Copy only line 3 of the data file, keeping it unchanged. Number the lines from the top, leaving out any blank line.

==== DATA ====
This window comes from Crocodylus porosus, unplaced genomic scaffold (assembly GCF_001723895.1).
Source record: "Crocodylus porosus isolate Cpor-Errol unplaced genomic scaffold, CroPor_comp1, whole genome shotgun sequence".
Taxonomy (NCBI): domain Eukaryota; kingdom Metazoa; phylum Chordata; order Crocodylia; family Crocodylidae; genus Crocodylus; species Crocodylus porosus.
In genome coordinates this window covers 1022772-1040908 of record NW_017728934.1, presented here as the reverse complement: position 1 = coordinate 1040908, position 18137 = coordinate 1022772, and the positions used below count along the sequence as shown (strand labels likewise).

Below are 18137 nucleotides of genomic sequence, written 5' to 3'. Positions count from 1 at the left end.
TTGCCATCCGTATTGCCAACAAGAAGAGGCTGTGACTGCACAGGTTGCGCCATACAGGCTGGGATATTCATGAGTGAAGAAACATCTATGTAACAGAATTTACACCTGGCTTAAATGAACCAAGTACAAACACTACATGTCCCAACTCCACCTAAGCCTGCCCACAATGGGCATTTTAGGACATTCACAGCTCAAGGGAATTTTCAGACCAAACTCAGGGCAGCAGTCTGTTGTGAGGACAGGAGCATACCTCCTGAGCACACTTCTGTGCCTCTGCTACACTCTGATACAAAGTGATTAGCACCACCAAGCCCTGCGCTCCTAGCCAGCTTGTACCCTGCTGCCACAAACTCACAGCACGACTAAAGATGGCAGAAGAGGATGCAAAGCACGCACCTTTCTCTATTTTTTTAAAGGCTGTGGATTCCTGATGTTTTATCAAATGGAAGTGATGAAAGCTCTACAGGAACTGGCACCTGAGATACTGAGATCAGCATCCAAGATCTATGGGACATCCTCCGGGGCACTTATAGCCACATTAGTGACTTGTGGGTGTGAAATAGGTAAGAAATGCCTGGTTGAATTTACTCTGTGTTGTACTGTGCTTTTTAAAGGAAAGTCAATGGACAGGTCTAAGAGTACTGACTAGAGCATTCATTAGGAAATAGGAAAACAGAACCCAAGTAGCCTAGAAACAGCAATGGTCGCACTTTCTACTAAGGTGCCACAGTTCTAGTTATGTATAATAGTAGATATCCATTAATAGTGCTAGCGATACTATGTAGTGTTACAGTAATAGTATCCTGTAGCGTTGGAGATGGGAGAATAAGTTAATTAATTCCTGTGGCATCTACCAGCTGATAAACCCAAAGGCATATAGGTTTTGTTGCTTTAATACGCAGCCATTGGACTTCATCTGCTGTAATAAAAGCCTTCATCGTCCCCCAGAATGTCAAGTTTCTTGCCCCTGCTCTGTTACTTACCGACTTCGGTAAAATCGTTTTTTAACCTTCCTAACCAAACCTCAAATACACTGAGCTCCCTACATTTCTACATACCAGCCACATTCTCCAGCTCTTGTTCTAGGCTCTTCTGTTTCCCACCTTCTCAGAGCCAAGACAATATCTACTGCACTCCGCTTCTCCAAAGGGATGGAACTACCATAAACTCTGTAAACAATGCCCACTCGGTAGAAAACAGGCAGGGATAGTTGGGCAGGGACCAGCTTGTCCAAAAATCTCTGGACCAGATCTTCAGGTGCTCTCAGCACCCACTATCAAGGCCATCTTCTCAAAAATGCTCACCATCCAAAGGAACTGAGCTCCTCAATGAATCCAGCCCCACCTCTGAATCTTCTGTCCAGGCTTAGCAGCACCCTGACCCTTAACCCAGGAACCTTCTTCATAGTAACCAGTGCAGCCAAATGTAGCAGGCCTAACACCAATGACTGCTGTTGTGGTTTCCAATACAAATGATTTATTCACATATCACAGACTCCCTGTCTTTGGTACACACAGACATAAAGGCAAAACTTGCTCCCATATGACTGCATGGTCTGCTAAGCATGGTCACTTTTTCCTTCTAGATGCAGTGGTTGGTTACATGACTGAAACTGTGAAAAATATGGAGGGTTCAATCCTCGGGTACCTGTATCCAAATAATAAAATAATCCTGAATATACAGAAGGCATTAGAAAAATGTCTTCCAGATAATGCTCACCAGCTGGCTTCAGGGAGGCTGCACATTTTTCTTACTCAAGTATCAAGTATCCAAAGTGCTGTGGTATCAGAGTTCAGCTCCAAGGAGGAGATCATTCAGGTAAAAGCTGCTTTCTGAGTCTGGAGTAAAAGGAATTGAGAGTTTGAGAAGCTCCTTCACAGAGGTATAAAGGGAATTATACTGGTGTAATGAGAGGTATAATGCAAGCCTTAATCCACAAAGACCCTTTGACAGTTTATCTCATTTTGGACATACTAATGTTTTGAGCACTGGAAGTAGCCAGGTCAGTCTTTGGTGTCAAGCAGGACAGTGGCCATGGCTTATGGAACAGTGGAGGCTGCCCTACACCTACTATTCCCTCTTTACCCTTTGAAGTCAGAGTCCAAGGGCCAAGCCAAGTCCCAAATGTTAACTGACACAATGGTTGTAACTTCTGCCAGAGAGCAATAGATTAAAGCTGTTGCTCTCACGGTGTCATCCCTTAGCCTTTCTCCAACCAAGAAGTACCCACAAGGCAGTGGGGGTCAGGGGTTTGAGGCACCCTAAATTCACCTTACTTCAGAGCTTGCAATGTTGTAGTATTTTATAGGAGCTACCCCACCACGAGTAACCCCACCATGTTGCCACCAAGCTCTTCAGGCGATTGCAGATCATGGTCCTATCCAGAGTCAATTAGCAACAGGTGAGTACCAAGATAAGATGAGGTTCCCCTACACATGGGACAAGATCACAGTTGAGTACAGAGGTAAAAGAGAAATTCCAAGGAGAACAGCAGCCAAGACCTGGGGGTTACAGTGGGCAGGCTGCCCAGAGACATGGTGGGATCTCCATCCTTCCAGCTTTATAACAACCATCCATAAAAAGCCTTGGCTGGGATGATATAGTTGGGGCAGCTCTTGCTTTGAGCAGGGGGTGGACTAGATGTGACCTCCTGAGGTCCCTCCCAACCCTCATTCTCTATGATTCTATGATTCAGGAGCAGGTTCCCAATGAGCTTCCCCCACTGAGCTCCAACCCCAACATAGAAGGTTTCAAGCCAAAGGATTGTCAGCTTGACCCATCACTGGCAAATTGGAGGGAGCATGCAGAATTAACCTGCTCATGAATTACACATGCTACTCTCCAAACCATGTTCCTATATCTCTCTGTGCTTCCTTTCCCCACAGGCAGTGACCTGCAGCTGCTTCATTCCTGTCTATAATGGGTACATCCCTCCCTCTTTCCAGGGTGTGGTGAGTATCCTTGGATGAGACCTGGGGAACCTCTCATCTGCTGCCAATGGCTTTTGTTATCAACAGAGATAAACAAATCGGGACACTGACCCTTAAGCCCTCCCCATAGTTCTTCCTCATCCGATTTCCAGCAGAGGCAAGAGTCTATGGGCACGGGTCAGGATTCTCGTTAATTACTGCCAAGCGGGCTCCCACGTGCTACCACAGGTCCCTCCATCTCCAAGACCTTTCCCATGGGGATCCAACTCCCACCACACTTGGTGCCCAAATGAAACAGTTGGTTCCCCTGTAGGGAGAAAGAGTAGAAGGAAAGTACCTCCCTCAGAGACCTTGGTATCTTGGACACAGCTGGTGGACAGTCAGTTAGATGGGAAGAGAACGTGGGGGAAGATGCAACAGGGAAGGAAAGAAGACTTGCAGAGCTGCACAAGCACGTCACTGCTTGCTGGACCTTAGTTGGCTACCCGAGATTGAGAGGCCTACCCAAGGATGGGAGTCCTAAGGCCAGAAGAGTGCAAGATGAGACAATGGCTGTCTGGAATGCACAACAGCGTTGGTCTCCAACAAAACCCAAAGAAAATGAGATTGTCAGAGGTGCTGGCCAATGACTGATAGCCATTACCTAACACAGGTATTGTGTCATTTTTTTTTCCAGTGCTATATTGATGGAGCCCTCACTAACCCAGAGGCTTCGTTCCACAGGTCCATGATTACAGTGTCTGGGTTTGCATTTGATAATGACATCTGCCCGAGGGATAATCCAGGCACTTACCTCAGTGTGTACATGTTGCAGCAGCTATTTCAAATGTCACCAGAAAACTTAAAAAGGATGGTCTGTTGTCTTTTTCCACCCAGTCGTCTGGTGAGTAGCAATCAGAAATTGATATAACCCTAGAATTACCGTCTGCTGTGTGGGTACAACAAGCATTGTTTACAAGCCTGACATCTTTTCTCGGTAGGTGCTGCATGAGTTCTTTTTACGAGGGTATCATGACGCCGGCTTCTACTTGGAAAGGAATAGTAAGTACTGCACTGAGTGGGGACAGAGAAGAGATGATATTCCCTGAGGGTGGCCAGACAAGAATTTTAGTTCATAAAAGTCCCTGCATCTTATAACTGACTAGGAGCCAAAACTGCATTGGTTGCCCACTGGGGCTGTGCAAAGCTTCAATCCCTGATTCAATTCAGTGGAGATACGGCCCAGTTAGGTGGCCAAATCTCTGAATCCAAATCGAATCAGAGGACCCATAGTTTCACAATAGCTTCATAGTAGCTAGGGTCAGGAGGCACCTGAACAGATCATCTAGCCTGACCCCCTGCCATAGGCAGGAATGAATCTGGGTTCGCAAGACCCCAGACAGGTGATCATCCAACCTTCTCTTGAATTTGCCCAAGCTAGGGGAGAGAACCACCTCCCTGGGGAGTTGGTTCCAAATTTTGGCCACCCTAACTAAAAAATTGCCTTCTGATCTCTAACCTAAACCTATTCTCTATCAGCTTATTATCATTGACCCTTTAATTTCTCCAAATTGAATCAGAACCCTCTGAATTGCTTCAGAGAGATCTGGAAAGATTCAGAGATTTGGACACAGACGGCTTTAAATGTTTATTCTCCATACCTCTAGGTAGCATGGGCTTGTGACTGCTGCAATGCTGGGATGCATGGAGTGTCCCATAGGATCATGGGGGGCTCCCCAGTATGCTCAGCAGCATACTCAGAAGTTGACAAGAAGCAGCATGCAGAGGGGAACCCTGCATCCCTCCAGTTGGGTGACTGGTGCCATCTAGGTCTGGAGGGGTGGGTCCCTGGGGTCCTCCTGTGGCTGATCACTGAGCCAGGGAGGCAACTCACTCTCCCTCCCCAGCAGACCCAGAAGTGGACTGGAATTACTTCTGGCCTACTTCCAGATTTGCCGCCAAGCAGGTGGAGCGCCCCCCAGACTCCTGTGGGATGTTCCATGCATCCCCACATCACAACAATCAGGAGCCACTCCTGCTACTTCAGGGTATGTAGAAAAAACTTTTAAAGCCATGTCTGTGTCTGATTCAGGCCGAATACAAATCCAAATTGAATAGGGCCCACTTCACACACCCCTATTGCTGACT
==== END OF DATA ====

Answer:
Taxonomy (NCBI): domain Eukaryota; kingdom Metazoa; phylum Chordata; order Crocodylia; family Crocodylidae; genus Crocodylus; species Crocodylus porosus.